Last updated on February 18th, 2024
In this Kifune travel guide blog, we’re sharing our Kibune itinerary highlighting the must-see attractions, what to eat, how to get to Kibune, and other helpful tips.
Kifune (貴船) is a beautiful small village nestled in the hills north of Kyoto. It is located deep in beautiful mountains and offers a perfect opportunity to explore the tranquility of a Japanese village. Though the location is slightly far from downtown, Kibune is the perfect place to take a day trip from Osaka or Kyoto. Many locals and visitors love visiting this area as a short half-day trip since the environment is laid-back and peaceful. It is even best to couple their visit to Kibune with an easy hike to Kurama-dera.
Kyoto is one of our favorite cities in Japan and we have visited Kyoto quite a few times. Kibune has not been on our itinerary in our previous trips as it is easily been skipped due to the long traveling journey from downtown. We finally make our visit during our recent trip to Kansai and we fall in love with the area.
Keep reading for more about how to plan your Kibune itinerary in this handy travel guide blog.
How To Get To Kibune
Depending on your starting location, it can take a while to get to Kibune. But generally, the trip to Kibune and Kurama takes about 40 minutes from central Kyoto.
If you are getting to Kibune by train, we recommended you get to the Demachiyanagi Station and then switch to the Eizan Main Line in the direction of Kurama. Next, get off at Kibuneguchi Station and proceed to the Kifune village either by shuttle bus or walk.
How To Get To Kibune from Kyoto: Travelers can choose to access Kibune by train or bus. The journey takes about 30 minutes.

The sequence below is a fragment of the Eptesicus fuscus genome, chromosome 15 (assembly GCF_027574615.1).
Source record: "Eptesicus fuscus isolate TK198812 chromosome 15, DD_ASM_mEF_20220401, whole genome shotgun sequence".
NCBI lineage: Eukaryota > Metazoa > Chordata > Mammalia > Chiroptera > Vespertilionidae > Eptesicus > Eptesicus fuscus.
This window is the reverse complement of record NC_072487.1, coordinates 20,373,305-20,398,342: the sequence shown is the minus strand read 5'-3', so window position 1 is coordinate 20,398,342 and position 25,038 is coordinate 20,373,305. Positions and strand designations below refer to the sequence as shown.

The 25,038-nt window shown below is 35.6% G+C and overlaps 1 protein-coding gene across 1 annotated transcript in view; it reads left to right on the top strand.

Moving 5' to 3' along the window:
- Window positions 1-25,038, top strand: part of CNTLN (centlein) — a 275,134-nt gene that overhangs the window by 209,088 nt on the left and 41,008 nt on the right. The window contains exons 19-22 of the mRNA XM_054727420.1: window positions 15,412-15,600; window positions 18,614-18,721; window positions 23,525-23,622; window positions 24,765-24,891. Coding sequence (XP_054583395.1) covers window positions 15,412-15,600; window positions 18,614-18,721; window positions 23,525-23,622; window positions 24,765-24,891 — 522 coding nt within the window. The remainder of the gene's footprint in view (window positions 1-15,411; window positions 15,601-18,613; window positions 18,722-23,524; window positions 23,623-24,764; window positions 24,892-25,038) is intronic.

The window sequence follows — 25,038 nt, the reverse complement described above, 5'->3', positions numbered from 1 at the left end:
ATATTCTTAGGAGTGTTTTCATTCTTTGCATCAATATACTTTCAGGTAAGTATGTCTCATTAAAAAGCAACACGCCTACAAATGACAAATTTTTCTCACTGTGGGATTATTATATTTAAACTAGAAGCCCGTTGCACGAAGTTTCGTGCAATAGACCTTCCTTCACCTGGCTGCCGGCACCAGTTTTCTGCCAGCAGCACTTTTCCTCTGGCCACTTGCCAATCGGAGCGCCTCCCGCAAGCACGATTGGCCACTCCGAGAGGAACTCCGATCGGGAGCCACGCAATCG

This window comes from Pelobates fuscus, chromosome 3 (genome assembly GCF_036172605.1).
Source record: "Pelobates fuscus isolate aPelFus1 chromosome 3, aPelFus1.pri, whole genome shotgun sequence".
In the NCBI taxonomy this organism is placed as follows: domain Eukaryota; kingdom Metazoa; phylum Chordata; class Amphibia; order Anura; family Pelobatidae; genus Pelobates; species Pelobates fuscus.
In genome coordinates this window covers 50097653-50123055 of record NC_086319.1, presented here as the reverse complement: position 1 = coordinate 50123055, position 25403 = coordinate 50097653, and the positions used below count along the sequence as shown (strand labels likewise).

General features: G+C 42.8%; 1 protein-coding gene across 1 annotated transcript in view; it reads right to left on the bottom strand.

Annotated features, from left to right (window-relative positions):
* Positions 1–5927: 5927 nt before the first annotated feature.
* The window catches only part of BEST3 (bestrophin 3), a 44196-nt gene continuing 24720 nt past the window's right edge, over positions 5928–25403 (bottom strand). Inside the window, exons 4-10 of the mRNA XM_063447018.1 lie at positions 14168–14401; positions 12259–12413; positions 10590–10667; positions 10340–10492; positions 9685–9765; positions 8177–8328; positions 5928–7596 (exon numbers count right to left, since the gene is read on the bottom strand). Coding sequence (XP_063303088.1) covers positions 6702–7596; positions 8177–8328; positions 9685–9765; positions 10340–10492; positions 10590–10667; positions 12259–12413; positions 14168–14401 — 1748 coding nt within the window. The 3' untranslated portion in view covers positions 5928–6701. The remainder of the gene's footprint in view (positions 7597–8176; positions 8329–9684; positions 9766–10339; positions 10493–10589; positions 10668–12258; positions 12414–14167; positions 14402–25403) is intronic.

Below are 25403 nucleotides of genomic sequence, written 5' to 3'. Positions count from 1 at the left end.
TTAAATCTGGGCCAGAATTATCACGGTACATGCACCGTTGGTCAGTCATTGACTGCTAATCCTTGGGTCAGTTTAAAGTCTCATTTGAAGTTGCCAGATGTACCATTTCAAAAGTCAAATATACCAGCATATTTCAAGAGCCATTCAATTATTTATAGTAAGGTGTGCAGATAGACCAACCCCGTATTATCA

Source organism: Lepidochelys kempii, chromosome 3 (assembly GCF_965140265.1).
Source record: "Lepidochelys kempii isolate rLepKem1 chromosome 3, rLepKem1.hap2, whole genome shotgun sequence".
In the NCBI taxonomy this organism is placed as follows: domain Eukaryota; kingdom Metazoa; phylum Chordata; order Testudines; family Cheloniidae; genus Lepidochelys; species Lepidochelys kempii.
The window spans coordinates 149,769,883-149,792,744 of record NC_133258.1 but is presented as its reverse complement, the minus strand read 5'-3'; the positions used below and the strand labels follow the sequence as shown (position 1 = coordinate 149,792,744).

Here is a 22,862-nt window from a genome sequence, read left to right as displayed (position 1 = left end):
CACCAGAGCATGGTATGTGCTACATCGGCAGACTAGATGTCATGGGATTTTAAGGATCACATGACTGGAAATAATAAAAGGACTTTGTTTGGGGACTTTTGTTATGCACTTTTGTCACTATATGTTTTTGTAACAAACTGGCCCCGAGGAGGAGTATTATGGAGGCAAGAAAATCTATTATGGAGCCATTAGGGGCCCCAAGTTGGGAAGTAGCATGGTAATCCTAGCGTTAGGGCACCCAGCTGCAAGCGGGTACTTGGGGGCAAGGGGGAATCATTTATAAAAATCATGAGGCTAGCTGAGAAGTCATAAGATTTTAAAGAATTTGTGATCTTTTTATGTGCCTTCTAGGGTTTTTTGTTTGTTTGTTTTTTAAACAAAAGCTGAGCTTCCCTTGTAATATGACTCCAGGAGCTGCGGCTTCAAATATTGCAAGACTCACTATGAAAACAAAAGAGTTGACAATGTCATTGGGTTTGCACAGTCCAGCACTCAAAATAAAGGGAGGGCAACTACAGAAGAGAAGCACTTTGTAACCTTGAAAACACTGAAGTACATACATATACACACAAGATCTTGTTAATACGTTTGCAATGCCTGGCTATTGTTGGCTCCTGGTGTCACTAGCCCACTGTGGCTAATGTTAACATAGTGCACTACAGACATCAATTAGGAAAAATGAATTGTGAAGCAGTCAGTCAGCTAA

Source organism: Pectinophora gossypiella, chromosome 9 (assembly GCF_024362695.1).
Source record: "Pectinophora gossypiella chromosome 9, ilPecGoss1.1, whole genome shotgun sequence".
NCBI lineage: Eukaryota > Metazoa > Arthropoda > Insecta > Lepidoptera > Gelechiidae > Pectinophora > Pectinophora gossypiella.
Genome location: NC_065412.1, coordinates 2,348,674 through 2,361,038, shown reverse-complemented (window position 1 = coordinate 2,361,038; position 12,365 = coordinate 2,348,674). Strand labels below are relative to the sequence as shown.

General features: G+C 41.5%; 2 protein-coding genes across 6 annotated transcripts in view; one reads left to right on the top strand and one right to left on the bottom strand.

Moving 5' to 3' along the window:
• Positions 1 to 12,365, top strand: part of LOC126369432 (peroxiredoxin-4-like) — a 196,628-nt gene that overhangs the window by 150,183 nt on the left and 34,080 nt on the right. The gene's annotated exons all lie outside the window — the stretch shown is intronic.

- By train: Get to the nearest Keihan Line and board the train to the northernmost stop, Demachiyanagi Station. From there, switch to the Eizan Line in the direction of Kurama and get off at Kibuneguchi Station.
- By Bus: Get to the Kokusai Kaikan (subway station) and take a local bus directly to Kibune.
How To Get To Kibune from Osaka: The easiest way is to take the Keihan Train from Osaka such as Yodoyabashi Station or Temmabashi Station to Demachiyanagi Station. It is around 1 hour without transfer. We recommended getting the Kyoto-Osaka Sightseeing Pass to save you on the transportation fee. From there, board the Eizan train to the destination of Kibuneguchi Station. The trip will take you another 30 minutes at ¥430.
Lastly, from Kibuneguchi Station, you can take the local shuttle bus. The ride is affordable at ¥170 per ride for adults and takes about 5 minutes. The bus only accepts coins, but you can exchange a ¥1,000 bill for coins. Alternatively, a 30-minute peaceful stroll passing by tall cedar trees and flowing streams will take you to the Kifune village.
Kibune Travel Guide Tips: Depending on your itinerary, you can choose to get off at either Kurama or Kibuneguchi Station. These two locations are only 1 station away. If you choose to get off at Kurama station, you can hike to the Kibune via a beautiful hiking trail that connects Kurama-dera to Kifune village.
Read more on Kurama Hiking itinerary – A Travel Guide Blog.